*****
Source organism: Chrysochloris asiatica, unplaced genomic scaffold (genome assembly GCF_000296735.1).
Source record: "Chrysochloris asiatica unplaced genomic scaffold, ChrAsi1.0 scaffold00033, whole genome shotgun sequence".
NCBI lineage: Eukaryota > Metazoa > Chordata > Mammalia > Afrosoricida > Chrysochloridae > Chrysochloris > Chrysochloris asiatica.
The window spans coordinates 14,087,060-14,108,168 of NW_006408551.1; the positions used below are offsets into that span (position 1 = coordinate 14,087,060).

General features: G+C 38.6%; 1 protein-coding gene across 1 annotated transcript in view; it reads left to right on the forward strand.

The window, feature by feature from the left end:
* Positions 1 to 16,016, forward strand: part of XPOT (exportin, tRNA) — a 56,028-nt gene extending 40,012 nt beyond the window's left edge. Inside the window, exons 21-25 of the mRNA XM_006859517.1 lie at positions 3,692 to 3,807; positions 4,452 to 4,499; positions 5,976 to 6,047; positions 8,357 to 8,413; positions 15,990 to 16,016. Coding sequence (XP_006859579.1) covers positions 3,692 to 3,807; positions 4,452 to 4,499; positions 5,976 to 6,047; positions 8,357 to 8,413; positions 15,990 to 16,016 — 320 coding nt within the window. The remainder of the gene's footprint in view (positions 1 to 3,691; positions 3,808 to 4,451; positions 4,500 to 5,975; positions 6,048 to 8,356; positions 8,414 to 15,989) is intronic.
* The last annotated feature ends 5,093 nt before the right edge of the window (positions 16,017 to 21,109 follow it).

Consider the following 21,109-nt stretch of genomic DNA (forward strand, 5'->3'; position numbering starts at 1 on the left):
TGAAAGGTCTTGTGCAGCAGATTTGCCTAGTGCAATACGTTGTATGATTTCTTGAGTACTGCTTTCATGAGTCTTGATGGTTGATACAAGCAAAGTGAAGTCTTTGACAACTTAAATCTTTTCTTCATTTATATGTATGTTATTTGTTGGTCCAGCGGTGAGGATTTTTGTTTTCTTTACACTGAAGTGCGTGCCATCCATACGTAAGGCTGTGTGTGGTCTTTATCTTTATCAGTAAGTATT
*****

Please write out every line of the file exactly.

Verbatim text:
Source organism: Chrysochloris asiatica, unplaced genomic scaffold (genome assembly GCF_000296735.1).
Source record: "Chrysochloris asiatica unplaced genomic scaffold, ChrAsi1.0 scaffold00033, whole genome shotgun sequence".
NCBI lineage: Eukaryota > Metazoa > Chordata > Mammalia > Afrosoricida > Chrysochloridae > Chrysochloris > Chrysochloris asiatica.
The window spans coordinates 14,087,060-14,108,168 of NW_006408551.1; the positions used below are offsets into that span (position 1 = coordinate 14,087,060).

General features: G+C 38.6%; 1 protein-coding gene across 1 annotated transcript in view; it reads left to right on the forward strand.

The window, feature by feature from the left end:
* Positions 1 to 16,016, forward strand: part of XPOT (exportin, tRNA) — a 56,028-nt gene extending 40,012 nt beyond the window's left edge. Inside the window, exons 21-25 of the mRNA XM_006859517.1 lie at positions 3,692 to 3,807; positions 4,452 to 4,499; positions 5,976 to 6,047; positions 8,357 to 8,413; positions 15,990 to 16,016. Coding sequence (XP_006859579.1) covers positions 3,692 to 3,807; positions 4,452 to 4,499; positions 5,976 to 6,047; positions 8,357 to 8,413; positions 15,990 to 16,016 — 320 coding nt within the window. The remainder of the gene's footprint in view (positions 1 to 3,691; positions 3,808 to 4,451; positions 4,500 to 5,975; positions 6,048 to 8,356; positions 8,414 to 15,989) is intronic.
* The last annotated feature ends 5,093 nt before the right edge of the window (positions 16,017 to 21,109 follow it).

Consider the following 21,109-nt stretch of genomic DNA (forward strand, 5'->3'; position numbering starts at 1 on the left):
TGAAAGGTCTTGTGCAGCAGATTTGCCTAGTGCAATACGTTGTATGATTTCTTGAGTACTGCTTTCATGAGTCTTGATGGTTGATACAAGCAAAGTGAAGTCTTTGACAACTTAAATCTTTTCTTCATTTATATGTATGTTATTTGTTGGTCCAGCGGTGAGGATTTTTGTTTTCTTTACACTGAAGTGCGTGCCATCCATACGTAAGGCTGTGTGTGGTCTTTATCTTTATCAGTAAGTATT